If the title Black Dynamite doesn’t scream ‘blaxpoitation’ then you’re probably just not aware of the concept; a genre of films in the 1970s that was made for the black community. Unaware if this was a play on the genre, a joke on the genre, or both, I read this book completely blind to what I was in for all for the sake of discovering, is it good?
Black Dynamite #1 (IDW Publishing)
The first thing you’ll notice when opening this book is the incredible style artist Ron Wimberly brings to the pages. Using a lot of Ben-Day dots to differentiate between fabrics, backgrounds, and even weapons, Wimberly makes everything pop nicely. The colors aren’t too bright or subdued which helps age the book, and that’s to the credit of JM Ringuet. You’ll swear this was something printed in the early 80s when you read it, which was on purpose I’m sure. We’re getting a slice of history, or at least that’s the point, so that we can be transported to a time when characters jived just the right way.
That’s pretty funny.
Black Dynamite is one hell of a character who’s into kung-fu, has ladies falling all over him and contains enough swagger to put most to shame. Writer Brian Ash does an impeccable job fleshing out the character in his debut issue. You never think it’s false or underwritten. The flow of the story is strong too, keeping your interest but filling us in on the world and characters. The character is established in the world but you don’t feel left out which keeps the reader interested. At one point we find out Dynamite “whooped president Nixon’s ass” by a character simply mentioning it. Sounds pretty epic and I want to see it, but it’s off page. That increases Dynamite’s badass nature but also makes the world seem that much more real. The guy has been working it for a while and we’re just coming into his story as the black community rejects him.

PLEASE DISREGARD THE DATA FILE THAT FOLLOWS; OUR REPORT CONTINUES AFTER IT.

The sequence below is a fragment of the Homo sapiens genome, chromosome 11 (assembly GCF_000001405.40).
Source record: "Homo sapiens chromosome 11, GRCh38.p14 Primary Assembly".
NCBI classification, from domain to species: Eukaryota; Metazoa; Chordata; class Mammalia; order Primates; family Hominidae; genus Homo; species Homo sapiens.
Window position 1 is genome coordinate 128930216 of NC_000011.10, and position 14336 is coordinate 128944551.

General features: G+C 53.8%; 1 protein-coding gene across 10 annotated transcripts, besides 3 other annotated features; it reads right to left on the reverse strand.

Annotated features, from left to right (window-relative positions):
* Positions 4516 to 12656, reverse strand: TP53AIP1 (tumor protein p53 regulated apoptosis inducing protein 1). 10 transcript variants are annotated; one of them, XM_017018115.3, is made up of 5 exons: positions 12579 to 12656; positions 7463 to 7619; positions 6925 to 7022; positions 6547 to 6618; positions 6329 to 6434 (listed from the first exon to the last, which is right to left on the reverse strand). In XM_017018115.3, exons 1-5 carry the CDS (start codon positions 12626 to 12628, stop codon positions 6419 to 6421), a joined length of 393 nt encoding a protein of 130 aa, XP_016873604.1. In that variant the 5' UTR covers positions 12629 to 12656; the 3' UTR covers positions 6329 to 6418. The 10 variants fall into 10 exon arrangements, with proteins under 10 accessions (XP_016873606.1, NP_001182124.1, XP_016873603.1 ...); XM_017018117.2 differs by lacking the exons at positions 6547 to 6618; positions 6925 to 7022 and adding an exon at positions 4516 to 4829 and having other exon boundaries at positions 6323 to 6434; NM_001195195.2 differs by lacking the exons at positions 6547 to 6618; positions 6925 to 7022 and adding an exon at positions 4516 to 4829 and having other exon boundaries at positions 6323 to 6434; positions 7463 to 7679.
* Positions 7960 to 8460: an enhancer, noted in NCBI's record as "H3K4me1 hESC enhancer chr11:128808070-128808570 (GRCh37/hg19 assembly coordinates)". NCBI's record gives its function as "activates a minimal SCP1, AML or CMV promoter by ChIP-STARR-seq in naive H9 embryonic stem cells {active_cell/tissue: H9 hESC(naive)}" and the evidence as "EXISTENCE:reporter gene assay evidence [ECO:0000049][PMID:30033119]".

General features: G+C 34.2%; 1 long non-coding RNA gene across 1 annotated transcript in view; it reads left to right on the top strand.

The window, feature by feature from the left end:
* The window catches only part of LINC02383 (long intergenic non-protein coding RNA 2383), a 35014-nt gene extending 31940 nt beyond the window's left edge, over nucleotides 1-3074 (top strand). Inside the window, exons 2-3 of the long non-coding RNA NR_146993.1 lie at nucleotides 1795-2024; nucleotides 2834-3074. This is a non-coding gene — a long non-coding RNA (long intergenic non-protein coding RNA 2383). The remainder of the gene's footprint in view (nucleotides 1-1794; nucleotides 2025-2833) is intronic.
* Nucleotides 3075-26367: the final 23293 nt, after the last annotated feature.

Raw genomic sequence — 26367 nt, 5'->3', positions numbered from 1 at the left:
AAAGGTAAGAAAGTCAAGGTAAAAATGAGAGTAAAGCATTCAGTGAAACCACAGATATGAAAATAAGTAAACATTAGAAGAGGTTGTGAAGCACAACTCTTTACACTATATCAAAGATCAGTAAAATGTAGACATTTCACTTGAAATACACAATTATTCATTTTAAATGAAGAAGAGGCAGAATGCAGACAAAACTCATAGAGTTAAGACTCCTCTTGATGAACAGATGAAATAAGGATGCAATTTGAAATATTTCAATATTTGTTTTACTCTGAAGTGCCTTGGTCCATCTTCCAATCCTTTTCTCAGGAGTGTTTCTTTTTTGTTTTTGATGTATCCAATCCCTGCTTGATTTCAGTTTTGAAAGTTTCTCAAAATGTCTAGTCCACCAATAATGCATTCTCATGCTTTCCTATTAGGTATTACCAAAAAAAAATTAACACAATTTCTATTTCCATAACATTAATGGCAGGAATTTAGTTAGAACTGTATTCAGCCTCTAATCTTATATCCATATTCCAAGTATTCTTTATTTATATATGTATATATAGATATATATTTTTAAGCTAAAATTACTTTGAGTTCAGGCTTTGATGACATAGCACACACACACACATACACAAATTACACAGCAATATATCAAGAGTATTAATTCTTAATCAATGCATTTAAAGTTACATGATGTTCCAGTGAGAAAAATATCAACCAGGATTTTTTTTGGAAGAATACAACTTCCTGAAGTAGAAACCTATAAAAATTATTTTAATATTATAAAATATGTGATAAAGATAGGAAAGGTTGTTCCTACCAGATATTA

Love the Ben-Day dots.
That’s where this issue really sings: the character is being forced to move away from what he knows, from what we know of him, and going in a new direction that’s compelling and interesting. What we have here is an excellent intro to a character and just as we’re starting to get to know him he’s being forced out of his comfort zone. That spells some excellent potential in the series and should excite anyone who’s looking for a good story. On top of all that I haven’t even mentioned the humor. This book doesn’t take itself too seriously, with some great laugh out loud moments to keep the story honest.
Huge ride man.
Is It Good?
This is one of those books that should be read by way more folks than it might reach because the title and premise at face value seem to be written for a niche. Not so. This book is humorous, interesting and well written. Anyone who enjoys comics should be able to jump into this book and enjoy it, no matter the race or prior opinions on blaxploitation.
A gem that shouldn’t be missed.